But, first, we attribute power to a vast number of objects, where we never can suppose this resistance or exertion of force to take place; to the Supreme Being, who never meets with any resistance; to the mind in its command over its ideas and limbs, in common thinking and motion, where the effect follows immediately upon the will, without any exertion or summoning up of force; to inanimate matter, which is not capable of this sentiment.
In like manner, it is not any energy in the will that produces local motion in our members: It is God himself, who is pleased to second our will, in itself impotent, and to command that motion which we erroneously attribute to our own power and efficacy.
Or, _Secondly_, if they be criminal, we must retract the attribute of perfection, which we ascribe to the Deity, and must acknowledge him to be the ultimate author of guilt and moral turpitude in all his creatures.
If they tell me, that they have mounted on the steps or by the gradual ascent of reason, and by drawing inferences from effects to causes, I still insist, that they have aided the ascent of reason by the wings of imagination; otherwise they could not thus change their manner of inference, and argue from causes to effects; presuming, that a more perfect production than the present world would be more suitable to such perfect beings as the gods, and forgetting that they have no reason to ascribe to these celestial beings any perfection or any attribute, but what can be found in the present world.
The Deity is known to us only by his productions, and is a single being in the universe, not comprehended under any species or genus, from whose experienced attributes or qualities, we can, by analogy, infer any attribute or quality in him.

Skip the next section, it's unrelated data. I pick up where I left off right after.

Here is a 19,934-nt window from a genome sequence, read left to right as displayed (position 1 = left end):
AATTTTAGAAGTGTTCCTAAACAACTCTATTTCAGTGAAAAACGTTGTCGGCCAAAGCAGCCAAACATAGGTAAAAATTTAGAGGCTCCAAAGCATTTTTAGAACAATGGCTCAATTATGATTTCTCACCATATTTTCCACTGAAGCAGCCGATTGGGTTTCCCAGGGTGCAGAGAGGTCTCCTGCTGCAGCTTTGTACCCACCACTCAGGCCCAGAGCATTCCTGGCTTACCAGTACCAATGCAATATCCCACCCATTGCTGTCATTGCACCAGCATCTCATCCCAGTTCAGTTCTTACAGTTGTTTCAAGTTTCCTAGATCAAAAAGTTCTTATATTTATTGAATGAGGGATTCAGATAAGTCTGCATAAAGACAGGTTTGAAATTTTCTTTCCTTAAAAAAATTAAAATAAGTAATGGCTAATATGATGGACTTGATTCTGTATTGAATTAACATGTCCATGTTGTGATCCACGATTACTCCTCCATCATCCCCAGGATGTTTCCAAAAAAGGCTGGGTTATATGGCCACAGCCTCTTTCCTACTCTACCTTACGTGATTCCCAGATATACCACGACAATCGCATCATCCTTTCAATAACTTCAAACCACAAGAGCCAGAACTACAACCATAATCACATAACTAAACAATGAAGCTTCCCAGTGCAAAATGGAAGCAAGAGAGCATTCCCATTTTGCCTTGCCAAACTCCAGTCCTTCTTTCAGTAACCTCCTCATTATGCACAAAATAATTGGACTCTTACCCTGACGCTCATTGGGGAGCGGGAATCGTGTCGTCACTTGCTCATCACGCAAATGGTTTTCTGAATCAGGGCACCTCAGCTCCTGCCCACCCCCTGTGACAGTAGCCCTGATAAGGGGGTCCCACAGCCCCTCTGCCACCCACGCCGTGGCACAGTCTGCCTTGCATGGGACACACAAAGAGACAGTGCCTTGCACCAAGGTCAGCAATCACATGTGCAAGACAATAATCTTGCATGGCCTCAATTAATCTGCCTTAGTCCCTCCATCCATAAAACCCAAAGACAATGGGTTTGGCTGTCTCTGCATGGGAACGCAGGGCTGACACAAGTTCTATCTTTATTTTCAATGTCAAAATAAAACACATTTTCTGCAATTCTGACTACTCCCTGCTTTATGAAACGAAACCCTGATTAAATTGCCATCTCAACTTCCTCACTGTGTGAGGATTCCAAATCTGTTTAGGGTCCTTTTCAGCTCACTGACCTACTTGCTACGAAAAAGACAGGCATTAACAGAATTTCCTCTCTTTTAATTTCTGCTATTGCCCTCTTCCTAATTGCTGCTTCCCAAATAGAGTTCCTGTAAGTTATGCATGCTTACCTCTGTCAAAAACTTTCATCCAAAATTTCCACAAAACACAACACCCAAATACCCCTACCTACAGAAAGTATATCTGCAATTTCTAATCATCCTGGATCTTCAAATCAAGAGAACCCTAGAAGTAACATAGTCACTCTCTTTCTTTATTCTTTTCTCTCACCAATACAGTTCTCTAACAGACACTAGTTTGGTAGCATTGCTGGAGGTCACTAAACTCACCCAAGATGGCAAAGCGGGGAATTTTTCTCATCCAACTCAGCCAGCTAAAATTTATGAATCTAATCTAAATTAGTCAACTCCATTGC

But this method of reasoning can never have place with regard to a Being, so remote and incomprehensible, who bears much less analogy to any other being in the universe than the sun to a waxen taper, and who discovers himself only by some faint traces or outlines, beyond which we have no authority to ascribe to him any attribute or perfection.
Nothing is farther from my thoughts than to attribute any degree of artifice to Mr. jorkins.
It may be profitable to that gentleman to know, sir, that I attribute my past follies, entirely to having lived a thoughtless life in the service of young men; and to having allowed myself to be led by them into weaknesses, which I had not the strength to resist.
Nor, in quite other aspects, does Nature in her least palpable but not the less malicious agencies, fail to enlist among her forces this crowning attribute of the terrible.
More Vocab Words::: covetous - avaricious; desirous of (someone else's possessions); V. covet: desire eagerly (someone else's possessions)
::: libertine - debauched person; dissolute or licentious person; rou\'e; CF. free
::: enunciate - announce; proclaim; utter or speak, especially distinctly; pronounce clearly; articulate; Ex. This theory was first enunciated by him.
::: indulge - yield to; gratify; allow oneself a special pleasure; Ex. indulge one's every whim/a child/in a big cigarette; N. indulgence
::: confine - shut in an enclosed space; restrict; keep within limits; N. confinement
::: provenance - place of origin; origin or source of something; Ex. Gunpowder is of Chinese provenance; CF. come
::: primogeniture - seniority by birth; state of being the first-born child; right of the eldest child (to inherit the entire property of one or both parents)
::: tempestuous - stormy; violent; impassioned; N. tempest: violent storm
::: extemporaneous - not planned; impromptu; extempore
::: stalemate - deadlock; situation in which further action is blocked